9. ^ Matsuo, T., Matsumoto, T., & Takada, Y. (1999). Influence of different shoulder abduction angles during baseball pitching on throwing performance and joint kinetics. p.389-392.. (). Australia:
  10. ^ Rick Peterson (February 6, 2009). "Pitching Perspectives with Rick Peterson: Understanding the Epidemic of Youth Pitching Injuries". fullcountpitch.com.
  11. ^ a b Fleisig, G. S.; Weber, A.; Hassell, N.; Andrews, J. R. (2009). "Prevention of elbow injuries in youth baseball pitchers". Current Sports Medicine Reports. 8 (5): 250–254. doi:10.1249/jsr.0b013e3181b7ee5f. PMC 3435945. PMID 23016115.
  12. ^ Jeran, J. J.; Chetlin, R. D. (2005). "Training the shoulder complex in baseball pitchers: A sport-specific approach". Strength & Conditioning Journal. Allen Press. 27 (4): 14–31. doi:10.1519/1533-4295(2005)27[14:ttscib]2.0.co;2.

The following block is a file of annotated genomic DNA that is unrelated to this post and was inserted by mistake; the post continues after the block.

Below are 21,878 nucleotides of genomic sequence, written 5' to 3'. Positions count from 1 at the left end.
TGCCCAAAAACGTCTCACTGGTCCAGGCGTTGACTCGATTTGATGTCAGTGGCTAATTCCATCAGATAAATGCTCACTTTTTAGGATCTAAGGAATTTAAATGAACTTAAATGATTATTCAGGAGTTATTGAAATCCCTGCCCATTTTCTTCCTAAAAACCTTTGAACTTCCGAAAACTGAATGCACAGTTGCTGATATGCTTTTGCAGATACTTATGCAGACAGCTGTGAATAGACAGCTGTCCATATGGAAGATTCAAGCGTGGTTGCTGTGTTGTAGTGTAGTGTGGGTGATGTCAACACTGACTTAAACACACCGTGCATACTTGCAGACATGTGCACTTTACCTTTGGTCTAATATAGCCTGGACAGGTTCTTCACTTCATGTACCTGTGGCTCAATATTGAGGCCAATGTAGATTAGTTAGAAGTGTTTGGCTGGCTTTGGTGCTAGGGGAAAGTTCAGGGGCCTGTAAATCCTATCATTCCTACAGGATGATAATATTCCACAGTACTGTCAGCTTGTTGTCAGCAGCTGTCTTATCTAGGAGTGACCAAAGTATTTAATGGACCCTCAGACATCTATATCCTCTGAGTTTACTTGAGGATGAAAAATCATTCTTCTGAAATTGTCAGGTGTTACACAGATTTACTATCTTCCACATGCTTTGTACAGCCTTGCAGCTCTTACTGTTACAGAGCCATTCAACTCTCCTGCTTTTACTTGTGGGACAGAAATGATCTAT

13. ^ "Pitchers' protective caps approved". ESPN.com. January 28, 2014.
  14. ^ "Who was the first pitcher to wear protective headgear". July 1, 2014. Archived from the original on March 4, 2015.
  15. ^ "New Pitching Helmet Prototype Unveiled by Easton-Bell Sports". Reuters. March 7, 2011. Archived from the original on April 7, 2014. Retrieved April 18, 2014.
  16. ^ "Softball Helmet: Selection and prices for the popular models". Fastpitch-softball-coaching.com. March 21, 2014. Retrieved April 18, 2014.

Further reading

2013 Major League Baseball draft

The 2013 Major League Baseball First-Year Player Draft was held from June 6 through June 8, 2013. It was broadcast from Studio 42 of the MLB Network in Secaucus, New Jersey, but only during first and second rounds.

Each team received one selection per round, going in reverse order of the 2012 MLB season final standings. In addition, teams could receive compensation draft picks if they made a qualifying offer to a free agent player from their team, if the player rejected the offer and signed with another team.

2014 Major League Baseball draft

The 2014 Major League Baseball (MLB) First-Year Player Draft was held from June 5 through June 7, 2014, to assign amateur baseball players to MLB teams. The first two rounds were conducted on June 5, followed by rounds three through ten on June 6, and the last 30 rounds on June 7. It was broadcast from Studio 42 of the MLB Network in Secaucus, New Jersey.